Long arm of the law attached to a bureaucrat

Long arm of the law attached to a bureaucrat, by Nick Cater.

The Victorian government is writing 36,700 more pay cheques than it was four years ago, as Daniel Andrews’s Labor government marches along an ill-defined path to bureaucratic socialism.

Fewer than one in 100 of those new jobs is in the police force, a pity since the keeping of law and order south of the Murray is not, one may say, as robust as one may hope. One in 10 Victorians feels unsafe in their house at night, three times more than in 2014. Three in 10 feel unsafe walking in their neighbourhood after dark, a third more than when Labor came to power. …

Victoria Police, in other words, has become absorbed in the same witless, lily-livered, tiptoe-around-the-tulips nonsense that infects every institution top-heavy in bur­eaucrats who recruit graduates in cultural change management.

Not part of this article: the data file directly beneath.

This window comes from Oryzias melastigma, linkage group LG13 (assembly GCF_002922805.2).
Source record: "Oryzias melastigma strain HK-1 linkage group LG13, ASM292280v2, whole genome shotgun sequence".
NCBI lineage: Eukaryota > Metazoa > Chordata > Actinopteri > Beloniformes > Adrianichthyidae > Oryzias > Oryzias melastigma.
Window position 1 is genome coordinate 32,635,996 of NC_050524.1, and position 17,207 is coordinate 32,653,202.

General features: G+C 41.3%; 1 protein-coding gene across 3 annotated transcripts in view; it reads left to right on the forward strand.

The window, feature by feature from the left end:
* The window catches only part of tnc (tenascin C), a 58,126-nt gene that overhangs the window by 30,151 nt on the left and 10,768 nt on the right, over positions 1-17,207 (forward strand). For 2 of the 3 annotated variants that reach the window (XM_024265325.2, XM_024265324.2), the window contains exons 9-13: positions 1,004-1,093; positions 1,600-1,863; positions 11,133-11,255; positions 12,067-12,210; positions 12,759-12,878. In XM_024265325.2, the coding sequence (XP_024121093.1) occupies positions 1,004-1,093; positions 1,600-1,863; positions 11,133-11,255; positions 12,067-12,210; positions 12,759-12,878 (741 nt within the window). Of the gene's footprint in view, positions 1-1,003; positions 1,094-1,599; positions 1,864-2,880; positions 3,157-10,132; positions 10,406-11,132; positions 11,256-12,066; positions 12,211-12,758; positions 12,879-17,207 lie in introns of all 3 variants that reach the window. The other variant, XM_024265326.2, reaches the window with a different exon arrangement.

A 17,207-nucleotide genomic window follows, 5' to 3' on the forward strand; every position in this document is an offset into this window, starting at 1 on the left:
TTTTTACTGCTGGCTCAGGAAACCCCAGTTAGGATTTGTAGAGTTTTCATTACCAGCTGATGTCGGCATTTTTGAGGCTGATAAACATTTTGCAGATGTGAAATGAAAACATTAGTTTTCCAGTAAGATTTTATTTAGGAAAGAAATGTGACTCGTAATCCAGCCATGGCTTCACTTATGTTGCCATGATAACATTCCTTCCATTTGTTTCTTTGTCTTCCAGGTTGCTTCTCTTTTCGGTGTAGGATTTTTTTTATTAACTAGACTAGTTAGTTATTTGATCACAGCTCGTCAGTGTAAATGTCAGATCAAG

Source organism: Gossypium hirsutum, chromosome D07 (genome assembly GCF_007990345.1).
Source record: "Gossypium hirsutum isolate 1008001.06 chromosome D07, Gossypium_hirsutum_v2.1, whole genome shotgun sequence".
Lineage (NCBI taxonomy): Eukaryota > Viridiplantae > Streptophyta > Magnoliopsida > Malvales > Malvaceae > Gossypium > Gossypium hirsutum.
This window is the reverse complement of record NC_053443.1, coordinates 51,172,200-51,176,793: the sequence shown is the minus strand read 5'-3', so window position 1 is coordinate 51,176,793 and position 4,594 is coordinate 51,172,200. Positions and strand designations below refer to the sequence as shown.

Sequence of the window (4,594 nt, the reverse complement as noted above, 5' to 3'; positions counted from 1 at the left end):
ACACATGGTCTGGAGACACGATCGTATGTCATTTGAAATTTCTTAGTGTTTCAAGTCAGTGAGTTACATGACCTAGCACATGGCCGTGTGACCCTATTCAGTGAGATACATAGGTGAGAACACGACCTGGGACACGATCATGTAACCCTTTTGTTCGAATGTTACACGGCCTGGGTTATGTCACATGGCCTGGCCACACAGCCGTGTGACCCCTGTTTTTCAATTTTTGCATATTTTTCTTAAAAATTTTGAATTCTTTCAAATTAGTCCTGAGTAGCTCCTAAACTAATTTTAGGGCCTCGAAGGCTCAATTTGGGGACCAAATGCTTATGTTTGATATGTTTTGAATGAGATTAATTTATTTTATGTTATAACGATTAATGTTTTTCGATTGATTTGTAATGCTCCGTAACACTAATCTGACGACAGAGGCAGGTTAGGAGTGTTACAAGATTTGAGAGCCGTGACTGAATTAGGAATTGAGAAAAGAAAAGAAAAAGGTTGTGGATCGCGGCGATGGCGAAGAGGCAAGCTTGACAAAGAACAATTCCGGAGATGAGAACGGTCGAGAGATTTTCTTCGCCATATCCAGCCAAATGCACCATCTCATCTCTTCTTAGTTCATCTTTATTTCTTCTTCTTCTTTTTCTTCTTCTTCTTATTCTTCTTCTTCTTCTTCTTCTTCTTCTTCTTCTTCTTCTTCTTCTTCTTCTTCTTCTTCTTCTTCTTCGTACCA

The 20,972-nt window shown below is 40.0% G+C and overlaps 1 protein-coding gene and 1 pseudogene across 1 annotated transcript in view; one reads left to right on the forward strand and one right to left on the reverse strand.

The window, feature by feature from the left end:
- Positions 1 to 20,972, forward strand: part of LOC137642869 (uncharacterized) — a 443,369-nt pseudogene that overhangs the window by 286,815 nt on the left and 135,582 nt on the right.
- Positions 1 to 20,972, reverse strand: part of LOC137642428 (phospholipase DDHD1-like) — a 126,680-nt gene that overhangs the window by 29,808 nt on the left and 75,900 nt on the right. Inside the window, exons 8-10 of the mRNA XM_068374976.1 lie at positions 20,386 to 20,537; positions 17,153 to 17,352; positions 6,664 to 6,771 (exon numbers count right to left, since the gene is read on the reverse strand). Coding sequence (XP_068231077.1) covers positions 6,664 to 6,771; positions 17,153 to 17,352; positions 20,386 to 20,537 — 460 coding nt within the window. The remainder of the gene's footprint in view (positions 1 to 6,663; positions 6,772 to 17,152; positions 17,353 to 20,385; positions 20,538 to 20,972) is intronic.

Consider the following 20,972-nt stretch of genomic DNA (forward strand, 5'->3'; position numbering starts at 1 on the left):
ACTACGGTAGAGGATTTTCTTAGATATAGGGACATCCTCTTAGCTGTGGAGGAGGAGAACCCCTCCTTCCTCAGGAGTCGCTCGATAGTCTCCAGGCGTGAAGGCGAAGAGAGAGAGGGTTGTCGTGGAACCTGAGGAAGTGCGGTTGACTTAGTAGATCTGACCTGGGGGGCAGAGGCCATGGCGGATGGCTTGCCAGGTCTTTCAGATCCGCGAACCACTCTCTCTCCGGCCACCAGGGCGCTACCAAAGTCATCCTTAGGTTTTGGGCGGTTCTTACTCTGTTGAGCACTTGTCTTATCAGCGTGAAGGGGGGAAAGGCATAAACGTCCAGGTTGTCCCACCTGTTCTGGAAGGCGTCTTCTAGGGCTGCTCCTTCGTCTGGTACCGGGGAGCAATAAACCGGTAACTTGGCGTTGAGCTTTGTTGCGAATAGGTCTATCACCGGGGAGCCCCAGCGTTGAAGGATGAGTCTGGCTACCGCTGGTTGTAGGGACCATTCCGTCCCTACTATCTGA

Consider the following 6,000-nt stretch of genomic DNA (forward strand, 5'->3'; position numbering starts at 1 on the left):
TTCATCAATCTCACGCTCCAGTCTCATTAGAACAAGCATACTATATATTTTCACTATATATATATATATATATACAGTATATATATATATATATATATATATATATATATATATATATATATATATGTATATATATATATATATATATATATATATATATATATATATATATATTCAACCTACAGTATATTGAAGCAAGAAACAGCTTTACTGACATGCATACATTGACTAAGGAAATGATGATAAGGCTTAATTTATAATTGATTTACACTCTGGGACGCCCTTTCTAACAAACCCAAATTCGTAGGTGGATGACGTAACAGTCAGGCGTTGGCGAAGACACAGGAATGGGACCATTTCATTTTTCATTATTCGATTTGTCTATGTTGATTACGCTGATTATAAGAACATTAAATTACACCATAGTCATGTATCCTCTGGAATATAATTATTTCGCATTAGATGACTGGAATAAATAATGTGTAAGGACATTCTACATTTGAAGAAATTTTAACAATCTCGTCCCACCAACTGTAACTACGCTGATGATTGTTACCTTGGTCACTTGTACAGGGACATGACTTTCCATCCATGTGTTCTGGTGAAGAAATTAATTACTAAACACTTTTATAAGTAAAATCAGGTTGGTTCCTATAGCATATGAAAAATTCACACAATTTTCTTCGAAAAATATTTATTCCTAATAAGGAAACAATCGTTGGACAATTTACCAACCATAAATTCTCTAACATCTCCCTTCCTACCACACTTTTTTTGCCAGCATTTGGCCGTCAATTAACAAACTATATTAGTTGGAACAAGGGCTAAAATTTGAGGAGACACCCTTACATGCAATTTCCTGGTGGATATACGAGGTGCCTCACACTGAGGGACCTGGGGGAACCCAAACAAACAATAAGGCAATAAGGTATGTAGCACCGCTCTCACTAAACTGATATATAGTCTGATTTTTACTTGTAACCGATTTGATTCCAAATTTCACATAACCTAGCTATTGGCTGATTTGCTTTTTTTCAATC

The organisation has fallen victim to what Nassim Nicholas Taleb recently identified as the curse of modernity. “We are increasingly populated by a class of people who are better at explaining than understanding.” …

We’re confronted with a frightening example of Pournelle’s law, coined by science fiction writer Jerry Pournelle. “In any bureaucracy, the people devoted to the benefit of the bureaucracy itself always get in control,” he wrote. “Those dedicated to the goals the bureaucracy is supposed to accomplish have less and less influence, and sometimes are eliminated entirely.”